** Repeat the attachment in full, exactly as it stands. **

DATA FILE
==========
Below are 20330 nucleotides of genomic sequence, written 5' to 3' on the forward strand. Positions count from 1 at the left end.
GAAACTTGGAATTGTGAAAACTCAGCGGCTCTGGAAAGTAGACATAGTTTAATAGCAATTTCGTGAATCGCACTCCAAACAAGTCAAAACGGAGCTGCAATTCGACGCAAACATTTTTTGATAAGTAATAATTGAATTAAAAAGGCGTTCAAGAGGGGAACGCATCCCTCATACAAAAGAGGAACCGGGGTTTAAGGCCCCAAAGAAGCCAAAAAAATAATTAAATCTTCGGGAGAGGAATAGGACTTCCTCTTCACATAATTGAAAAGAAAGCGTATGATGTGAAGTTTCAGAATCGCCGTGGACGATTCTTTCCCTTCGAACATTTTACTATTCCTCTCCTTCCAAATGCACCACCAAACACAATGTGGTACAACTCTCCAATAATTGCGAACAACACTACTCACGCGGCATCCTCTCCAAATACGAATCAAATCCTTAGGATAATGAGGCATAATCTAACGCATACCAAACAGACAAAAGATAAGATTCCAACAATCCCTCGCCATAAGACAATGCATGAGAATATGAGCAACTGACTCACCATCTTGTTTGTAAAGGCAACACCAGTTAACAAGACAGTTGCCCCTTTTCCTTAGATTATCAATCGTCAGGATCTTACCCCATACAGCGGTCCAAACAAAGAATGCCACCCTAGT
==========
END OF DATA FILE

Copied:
Below are 20330 nucleotides of genomic sequence, written 5' to 3' on the forward strand. Positions count from 1 at the left end.
GAAACTTGGAATTGTGAAAACTCAGCGGCTCTGGAAAGTAGACATAGTTTAATAGCAATTTCGTGAATCGCACTCCAAACAAGTCAAAACGGAGCTGCAATTCGACGCAAACATTTTTTGATAAGTAATAATTGAATTAAAAAGGCGTTCAAGAGGGGAACGCATCCCTCATACAAAAGAGGAACCGGGGTTTAAGGCCCCAAAGAAGCCAAAAAAATAATTAAATCTTCGGGAGAGGAATAGGACTTCCTCTTCACATAATTGAAAAGAAAGCGTATGATGTGAAGTTTCAGAATCGCCGTGGACGATTCTTTCCCTTCGAACATTTTACTATTCCTCTCCTTCCAAATGCACCACCAAACACAATGTGGTACAACTCTCCAATAATTGCGAACAACACTACTCACGCGGCATCCTCTCCAAATACGAATCAAATCCTTAGGATAATGAGGCATAATCTAACGCATACCAAACAGACAAAAGATAAGATTCCAACAATCCCTCGCCATAAGACAATGCATGAGAATATGAGCAACTGACTCACCATCTTGTTTGTAAAGGCAACACCAGTTAACAAGACAGTTGCCCCTTTTCCTTAGATTATCAATCGTCAGGATCTTACCCCATACAGCGGTCCAAACAAAGAATGCCACCCTAGT